Which seems to confirm our hypothesis. Let’s ignore that monitor for now, and be satisfied that it gives us the object header. It is kept at mark, a pointer to an instance of markOop, which represents the mark word that belongs in the low bits of the object header. So, tries to get a hash inside the mark word. If it’s not there, it’s generated using get_next_hash, saved, and returned.

The actual identity hash generation

As we saw, this happens at get_next_hash. This function offers six methods based on the value of some hashCode variable.

0. A randomly generated number.
1. A function of memory address of the object.
2. A hardcoded 1 (used for sensitivity testing.)
3. A sequence.
4. The memory address of the object, cast to int.
5. Thread state combined with xorshift (https://en.wikipedia.org/wiki/Xorshift)

So what’s the default method? OpenJDK 8 seems to default on 5 according to globals.hpp:

1127   product(intx, hashCode, 5,                                                \
1128           "(Unstable) select hashCode generation algorithm")                \

OpenJDK 9 keeps the same default. Looking at previous versions, both OpenJDK 7 and OpenJDK 6 use the first method, a random number generator.

So, unless I’m looking at the wrong place the default hashCode implementation in OpenJDK has nothing to do with the memory address, at least since version 6.

Object headers and synchronization

Let’s go back a couple of points that we left unexamined. First, ObjectSynchronizer::FastHashCode() seems overly complex, needing over 100 lines to perform what we though was a trivial get-or-generate operation. Second, who is this monitor and why does it have our object’s header?

The structure of the mark word is a good place to start making progress. In OpenJDK, it looks like this

30 // The markOop describes the header of an object.
31 //
32 // Note that the mark is not a real oop but just a word.
33 // It is placed in the oop hierarchy for historical reasons.
34 //
35 // Bit-format of an object header (most significant first, big endian layout below):
36 //
37 //  32 bits:
38 //  --------
39 //             hash:25 ------------>| age:4    biased_lock:1 lock:2 (normal object)
40 //             JavaThread*:23 epoch:2 age:4    biased_lock:1 lock:2 (biased object)
41 //             size:32 ------------------------------------------>| (CMS free block)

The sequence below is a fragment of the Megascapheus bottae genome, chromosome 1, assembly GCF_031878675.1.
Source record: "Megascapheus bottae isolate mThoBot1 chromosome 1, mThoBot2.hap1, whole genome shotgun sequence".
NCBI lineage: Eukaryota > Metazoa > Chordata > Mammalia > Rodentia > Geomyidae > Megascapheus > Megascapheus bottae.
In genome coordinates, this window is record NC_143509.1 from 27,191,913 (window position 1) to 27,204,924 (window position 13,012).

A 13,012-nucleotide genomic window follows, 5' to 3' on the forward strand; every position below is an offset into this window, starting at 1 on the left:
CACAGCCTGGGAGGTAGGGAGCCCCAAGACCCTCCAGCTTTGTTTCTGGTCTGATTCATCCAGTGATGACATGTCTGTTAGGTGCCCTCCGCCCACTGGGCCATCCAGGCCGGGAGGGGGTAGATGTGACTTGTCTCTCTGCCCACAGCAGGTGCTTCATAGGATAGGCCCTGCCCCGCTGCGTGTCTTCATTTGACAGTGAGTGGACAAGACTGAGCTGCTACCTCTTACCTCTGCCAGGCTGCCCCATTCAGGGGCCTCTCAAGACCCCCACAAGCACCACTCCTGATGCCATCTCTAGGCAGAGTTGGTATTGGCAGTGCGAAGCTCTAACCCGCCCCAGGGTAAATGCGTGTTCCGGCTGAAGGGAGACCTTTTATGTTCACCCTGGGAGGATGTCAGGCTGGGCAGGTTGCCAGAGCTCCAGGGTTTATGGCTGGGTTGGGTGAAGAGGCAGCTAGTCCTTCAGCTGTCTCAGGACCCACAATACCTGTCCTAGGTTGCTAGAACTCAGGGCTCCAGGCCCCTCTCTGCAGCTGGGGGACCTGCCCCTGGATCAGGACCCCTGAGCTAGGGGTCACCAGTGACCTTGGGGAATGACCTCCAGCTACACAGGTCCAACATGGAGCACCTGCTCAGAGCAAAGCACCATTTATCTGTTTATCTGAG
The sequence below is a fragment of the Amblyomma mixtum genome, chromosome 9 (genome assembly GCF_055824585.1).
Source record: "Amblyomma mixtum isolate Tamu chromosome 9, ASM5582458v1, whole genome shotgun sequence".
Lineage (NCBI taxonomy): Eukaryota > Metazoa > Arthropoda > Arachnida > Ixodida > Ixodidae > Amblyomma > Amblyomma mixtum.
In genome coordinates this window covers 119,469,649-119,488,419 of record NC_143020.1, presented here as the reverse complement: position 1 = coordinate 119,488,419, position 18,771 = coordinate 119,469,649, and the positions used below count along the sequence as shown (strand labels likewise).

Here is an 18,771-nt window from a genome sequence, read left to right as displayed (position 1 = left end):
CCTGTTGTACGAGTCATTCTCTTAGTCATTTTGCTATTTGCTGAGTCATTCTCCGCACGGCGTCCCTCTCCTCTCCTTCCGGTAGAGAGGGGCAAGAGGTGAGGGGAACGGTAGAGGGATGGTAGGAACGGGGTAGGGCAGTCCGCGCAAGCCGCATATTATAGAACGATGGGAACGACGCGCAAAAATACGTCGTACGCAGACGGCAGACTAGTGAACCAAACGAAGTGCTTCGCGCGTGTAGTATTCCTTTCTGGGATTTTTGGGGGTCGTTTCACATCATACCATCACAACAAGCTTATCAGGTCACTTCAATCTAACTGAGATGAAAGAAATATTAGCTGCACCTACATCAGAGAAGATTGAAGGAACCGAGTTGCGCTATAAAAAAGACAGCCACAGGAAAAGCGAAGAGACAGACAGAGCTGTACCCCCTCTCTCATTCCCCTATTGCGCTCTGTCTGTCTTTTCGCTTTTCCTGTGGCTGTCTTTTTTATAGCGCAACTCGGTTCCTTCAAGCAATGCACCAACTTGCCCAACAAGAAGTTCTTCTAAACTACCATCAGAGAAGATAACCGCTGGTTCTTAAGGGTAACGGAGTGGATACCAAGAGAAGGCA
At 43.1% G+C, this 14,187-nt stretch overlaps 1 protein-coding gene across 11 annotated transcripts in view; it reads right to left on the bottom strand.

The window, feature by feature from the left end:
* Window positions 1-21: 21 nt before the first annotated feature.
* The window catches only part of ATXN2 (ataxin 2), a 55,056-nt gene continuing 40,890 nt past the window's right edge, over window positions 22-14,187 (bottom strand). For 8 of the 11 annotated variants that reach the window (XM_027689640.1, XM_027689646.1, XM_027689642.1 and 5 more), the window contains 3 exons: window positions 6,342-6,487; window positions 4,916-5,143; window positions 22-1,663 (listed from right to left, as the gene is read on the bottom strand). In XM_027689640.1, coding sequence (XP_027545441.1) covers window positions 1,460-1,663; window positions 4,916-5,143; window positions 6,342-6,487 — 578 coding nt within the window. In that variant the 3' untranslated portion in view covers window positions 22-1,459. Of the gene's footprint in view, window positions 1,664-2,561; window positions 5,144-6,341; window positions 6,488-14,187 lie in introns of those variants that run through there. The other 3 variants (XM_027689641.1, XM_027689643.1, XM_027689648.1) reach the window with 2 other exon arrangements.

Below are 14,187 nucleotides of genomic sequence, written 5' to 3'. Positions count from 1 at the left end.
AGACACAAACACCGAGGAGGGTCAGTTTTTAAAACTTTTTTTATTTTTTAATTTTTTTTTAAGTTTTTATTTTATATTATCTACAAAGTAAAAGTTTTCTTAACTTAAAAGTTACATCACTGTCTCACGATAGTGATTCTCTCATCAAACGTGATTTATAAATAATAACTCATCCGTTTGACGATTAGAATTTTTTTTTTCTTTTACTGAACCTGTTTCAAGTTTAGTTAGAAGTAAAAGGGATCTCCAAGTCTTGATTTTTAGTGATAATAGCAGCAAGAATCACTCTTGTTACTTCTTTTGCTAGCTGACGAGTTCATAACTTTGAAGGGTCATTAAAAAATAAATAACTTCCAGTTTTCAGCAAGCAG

42 //             PromotedObject*:29 ---------->| promo_bits:3 ----->| (CMS promoted object)
43 //
44 //  64 bits:
45 //  --------
46 //  unused:25 hash:31 -->| unused:1   age:4    biased_lock:1 lock:2 (normal object)
47 //  JavaThread*:54 epoch:2 unused:1   age:4    biased_lock:1 lock:2 (biased object)
48 //  PromotedObject*:61 --------------------->| promo_bits:3 ----->| (CMS promoted object)
49 //  size:64 ----------------------------------------------------->| (CMS free block)
50 //
51 //  unused:25 hash:31 -->| cms_free:1 age:4    biased_lock:1 lock:2 (COOPs && normal object)
52 //  JavaThread*:54 epoch:2 cms_free:1 age:4    biased_lock:1 lock:2 (COOPs && biased object)
53 //  narrowOop:32 unused:24 cms_free:1 unused:4 promo_bits:3 ----->| (COOPs && CMS promoted object)
54 //  unused:21 size:35 -->| cms_free:1 unused:7 ------------------>| (COOPs && CMS free block)

The format is slightly different on 32 and 64 bits. The latter has two variants depending on whether Compressed Object Pointers are enabled. Both Oracle and OpenJDK 8 do by default.

Object headers may thus relate to a free block or an actual object, in which case there are multiple possible states. In the simplest, (“normal object”) the identity hash is stored directly in the low addresses of the header.

But in other states, we find a pointer to a JavaThread or a PromotedObject. The plot thickens: if we put the identity hash in a “normal object”, will someone take it away? Where? If the object is biased, where can we get/set the hash? What is a biased object?

Let’s try to answer those questions.

Biased locking

Biased objects appear as a result of Biased Locking. A (patented!) feature enabled by default from HotSpot 6 that tries to alleviate the cost of locking objects. Such operations are expensive because their implementation often relies on atomic CPU instructions (CAS) in order to safely handle lock/unlock requests on the object from different threads. It was observed that in most applications, the majority of objects are only ever locked by one thread so paying the cost of the atomic operation was often a waste. To avoid it, JVMs with biased locking allow threads to try and “bias” an object towards themselves. While an object is biased, the lucky thread can lock/unlock the object without atomic instructions. As long as there are no threads contending for the same object, we’ll gain performance.